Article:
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Paul Desmarais walks to the Power Corp. of Canada annual meeting.SHAUN BEST/Reuters

Paul Desmarais built one of Canada's biggest financial companies the old-fashioned way – by making friends with trusted business partners and political leaders, one handshake at a time.

The French-Canadian entrepreneur was as patient as he was cautious, and he left nothing to chance. Mr. Desmarais started planning his succession 20 years ago. In 1996, his sons Paul Desmarais Jr. and André Desmarais became co-CEOs of Power Corp. of Canada and co-chairmen of its main subsidiary, Power Financial Corp., in a split leadership structure that is rarely seen in the business world.

Yet until his death at 86 at his Charlevoix home on Tuesday night, Mr. Desmarais held on tightly to voting control of the company he built from his family's bus service in Sudbury, Ont. Mr. Desmarais leaves his shares – and corporate control – to his wife Jacqueline and their four children.

The bigger question is where he leaves Power Corp., a sprawling empire that had $527-billion in consolidated assets and assets under management at the end of 2012.

While Mr. Desmarais focused Power's wide-reaching activities on financial services – life insurance, mutual funds and asset management – the company's complex organizational chart looks like an electric panel.

Power Corp. controls two-thirds of Power Financial Corp., parent company to two of Canada's largest financial firms. Much of Power Financial's earnings comes through its 68.2-per-cent stake in insurance giant Great-West Lifeco Inc., which oversees Canada Life and London Life, as well as Boston-based asset manager Putnam Investments. Its other major business is IGM Financial Inc., a money manager with $126-billion in assets, primarily through Investors Group and Mackenzie Investments.

The unusual governance structure, which secures Desmarais family control over all of the major businesses, sets companies such as Great-West apart from their competitors, said Peter Routledge, an analyst at National Bank Financial. Under Mr. Desmarais's leadership, the company implemented an executive committee structure. The committee, made of former Power executives, meets monthly to approve the objectives of Great-West.

"Where that has made the biggest difference for shareholders is in the last stress test – the financial crisis," Mr. Routledge said. The committee didn't allow Great-West to underwrite a lot of risky insurance products, for example. "Because you had scrutiny every month … you had a lot of clear thinking," Mr. Routledge said.

Such prudence was a hallmark of Mr. Desmarais. When the recession hit in 1990, Power Corp. had almost no debt and a boasted a war chest that Bay Street envied. In the prior year, Mr. Desmarais had sold off one of Power Corp.'s core holdings Consolidated Bathurst for $2.6-billion and accepted BCE Inc.'s $547-million offer for Montreal Trust, a mid-sized institution he felt had become too small to rival Canada's big banks for depositors.

But Power strikes when opportunity arises. In the past decade, Great-West concluded two transformational deals. In 2003, it bought Canada Life for $4.2-billion, snatching it out of the hands of Manulife Financial Corp. This past July, the company bought Irish Life, Ireland's biggest life insurer, for $1.75-billion.

"Other insurers have gone after Asia as their growth vehicle," noted Robert Sedran, analyst at CIBC World Markets. "The market doesn't always know quite what to make of [Irish Life], because it's a bit of a unique platform."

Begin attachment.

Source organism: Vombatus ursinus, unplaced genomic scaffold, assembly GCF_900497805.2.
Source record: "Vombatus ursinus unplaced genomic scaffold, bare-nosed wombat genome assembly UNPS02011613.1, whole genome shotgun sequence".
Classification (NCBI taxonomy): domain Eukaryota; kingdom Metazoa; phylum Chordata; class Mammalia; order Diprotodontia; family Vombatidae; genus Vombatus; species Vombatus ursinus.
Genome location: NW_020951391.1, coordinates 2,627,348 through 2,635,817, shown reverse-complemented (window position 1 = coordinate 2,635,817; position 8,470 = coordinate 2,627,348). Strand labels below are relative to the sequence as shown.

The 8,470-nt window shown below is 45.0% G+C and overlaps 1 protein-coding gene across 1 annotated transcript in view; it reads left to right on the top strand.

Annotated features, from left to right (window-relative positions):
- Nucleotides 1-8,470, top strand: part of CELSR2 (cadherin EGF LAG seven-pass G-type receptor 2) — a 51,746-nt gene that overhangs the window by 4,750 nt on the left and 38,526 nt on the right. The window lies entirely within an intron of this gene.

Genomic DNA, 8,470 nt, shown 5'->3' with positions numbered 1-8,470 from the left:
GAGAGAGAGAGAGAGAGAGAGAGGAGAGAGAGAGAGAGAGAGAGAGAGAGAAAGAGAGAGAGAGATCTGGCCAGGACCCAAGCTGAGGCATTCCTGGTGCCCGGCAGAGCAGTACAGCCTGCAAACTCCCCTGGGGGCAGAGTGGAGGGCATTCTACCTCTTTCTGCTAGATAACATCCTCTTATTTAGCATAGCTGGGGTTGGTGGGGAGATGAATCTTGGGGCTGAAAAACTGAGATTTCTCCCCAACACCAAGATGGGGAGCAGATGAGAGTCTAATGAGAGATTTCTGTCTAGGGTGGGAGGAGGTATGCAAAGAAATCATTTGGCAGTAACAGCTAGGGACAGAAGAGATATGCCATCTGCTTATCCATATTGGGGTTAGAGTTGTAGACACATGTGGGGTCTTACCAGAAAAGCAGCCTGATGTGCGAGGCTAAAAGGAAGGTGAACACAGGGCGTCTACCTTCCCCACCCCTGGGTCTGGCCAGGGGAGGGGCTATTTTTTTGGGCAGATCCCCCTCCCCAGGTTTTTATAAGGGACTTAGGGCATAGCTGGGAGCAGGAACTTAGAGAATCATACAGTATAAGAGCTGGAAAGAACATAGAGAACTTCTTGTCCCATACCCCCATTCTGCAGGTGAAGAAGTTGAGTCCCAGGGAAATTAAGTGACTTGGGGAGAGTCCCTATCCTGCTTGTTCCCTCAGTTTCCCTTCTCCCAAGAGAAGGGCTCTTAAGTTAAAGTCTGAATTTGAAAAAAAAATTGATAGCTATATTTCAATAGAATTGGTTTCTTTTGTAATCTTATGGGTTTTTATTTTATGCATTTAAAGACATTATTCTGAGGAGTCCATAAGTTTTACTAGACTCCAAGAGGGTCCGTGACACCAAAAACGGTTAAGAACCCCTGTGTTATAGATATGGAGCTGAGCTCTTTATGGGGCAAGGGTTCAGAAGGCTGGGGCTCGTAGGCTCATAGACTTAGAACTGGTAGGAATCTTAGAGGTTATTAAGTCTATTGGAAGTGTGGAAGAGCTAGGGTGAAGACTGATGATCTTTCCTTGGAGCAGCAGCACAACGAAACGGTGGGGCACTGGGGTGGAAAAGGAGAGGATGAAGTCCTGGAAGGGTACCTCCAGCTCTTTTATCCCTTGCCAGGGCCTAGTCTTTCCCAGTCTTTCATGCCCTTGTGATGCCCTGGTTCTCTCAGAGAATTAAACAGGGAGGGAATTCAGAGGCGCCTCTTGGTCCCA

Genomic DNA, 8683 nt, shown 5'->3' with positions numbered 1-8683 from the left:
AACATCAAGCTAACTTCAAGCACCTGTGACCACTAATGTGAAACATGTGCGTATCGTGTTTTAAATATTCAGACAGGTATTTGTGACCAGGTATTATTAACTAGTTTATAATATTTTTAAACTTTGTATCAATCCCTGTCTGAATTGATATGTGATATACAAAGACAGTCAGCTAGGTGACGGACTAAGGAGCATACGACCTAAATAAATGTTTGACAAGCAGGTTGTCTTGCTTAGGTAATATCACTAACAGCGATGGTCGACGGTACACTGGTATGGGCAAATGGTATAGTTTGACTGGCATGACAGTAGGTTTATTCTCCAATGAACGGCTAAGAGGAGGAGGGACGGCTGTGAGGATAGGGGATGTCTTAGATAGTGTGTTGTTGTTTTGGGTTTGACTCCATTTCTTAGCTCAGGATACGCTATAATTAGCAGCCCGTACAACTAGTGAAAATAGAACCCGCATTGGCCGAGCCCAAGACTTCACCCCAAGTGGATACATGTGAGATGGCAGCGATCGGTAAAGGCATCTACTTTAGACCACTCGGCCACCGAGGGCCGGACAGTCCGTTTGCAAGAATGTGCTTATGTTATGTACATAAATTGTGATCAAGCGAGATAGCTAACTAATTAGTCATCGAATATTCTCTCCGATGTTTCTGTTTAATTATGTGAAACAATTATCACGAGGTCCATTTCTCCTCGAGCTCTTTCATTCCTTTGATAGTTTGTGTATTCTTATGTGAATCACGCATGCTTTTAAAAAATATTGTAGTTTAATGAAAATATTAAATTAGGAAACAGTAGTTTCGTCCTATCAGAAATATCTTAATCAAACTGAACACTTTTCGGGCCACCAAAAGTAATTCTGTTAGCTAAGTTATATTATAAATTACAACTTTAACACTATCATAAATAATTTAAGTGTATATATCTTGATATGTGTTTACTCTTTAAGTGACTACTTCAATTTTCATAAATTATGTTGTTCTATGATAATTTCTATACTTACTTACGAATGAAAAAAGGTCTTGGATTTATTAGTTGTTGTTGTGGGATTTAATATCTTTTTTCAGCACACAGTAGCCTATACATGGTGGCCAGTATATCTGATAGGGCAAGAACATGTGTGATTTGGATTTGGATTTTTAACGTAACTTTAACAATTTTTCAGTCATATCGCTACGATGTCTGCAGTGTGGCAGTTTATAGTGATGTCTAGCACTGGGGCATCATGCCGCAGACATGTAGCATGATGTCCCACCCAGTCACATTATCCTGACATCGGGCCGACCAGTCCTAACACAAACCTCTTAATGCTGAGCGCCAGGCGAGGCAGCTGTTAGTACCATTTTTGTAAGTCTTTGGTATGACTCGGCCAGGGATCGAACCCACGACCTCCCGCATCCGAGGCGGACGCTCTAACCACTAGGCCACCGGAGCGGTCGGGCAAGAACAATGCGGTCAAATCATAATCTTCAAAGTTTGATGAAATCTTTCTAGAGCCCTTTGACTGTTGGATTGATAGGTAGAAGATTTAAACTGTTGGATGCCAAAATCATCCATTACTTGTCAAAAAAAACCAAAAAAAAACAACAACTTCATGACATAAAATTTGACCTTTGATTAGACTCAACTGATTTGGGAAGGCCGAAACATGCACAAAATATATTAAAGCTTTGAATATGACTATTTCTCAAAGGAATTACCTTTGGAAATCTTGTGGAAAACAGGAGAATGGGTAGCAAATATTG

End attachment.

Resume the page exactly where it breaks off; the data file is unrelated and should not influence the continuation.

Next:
Power Corp. already had an extensive presence in Europe. Mr. Desmarais partnered with Belgian businessman Albert Frère to launch Parjointco, a holding company that controls Pargesa Group. This Geneva-based company holds significant positions in a number of European multinationals, such as minerals processor Imerys, building materials giant Lafarge and energy firm Total SA, through the Groupe Bruxelles Lambert.

The pair did many deals in Europe together over the span of three decades. "They both wanted the partnership to outlast them and it will, as it is being extended to 2029 next year," said Gérald Frère, chairman of Groupe Bruxelles Lambert and son of Albert Frère, 87.

Power Corp. also secured influence. Power Corp. has access in China that most companies would envy. Mr. Desmarais first visited the country in the late Seventies and has since held close ties with a number of Chinese leaders he met or entertained. He is viewed as one of the Canadians who had the most guanxi, or the best connections, in the country.

Power has made most of its Chinese investments through Citic Pacific Ltd., a Hong Kong-listed holding that invests in mining, in manufacturing and in real estate in mainland China, Hong Kong and Australia. Power also became the first Canadian company to be allowed to invest directly in the country.

"Paul Desmarais understood the importance of China even before Chinese leaders were convinced that economic reform would lead to a better future," said Yuen Pau Woo, president and CEO of the Asia Pacific Foundation of Canada.

The track record is not perfect, however. In 2007, it acquired Putnam at the steep price of $4.6-billion. Putnam was struggling with poor fund performance at the time and it still isn't profitable. This will be Great West's biggest challenge.

IGM is also facing challenges of its own. It is the second-largest mutual fund manager in the country through the Mackenzie Financial and Investors Group brands, but that sector has become increasingly competitive as big banks seek to serve the money management needs of aging baby boomers.

Now, analysts expect subsequent acquisitions will be incremental rather than transformational.

With files from reporter Nathan VanderKlippe in Beijing.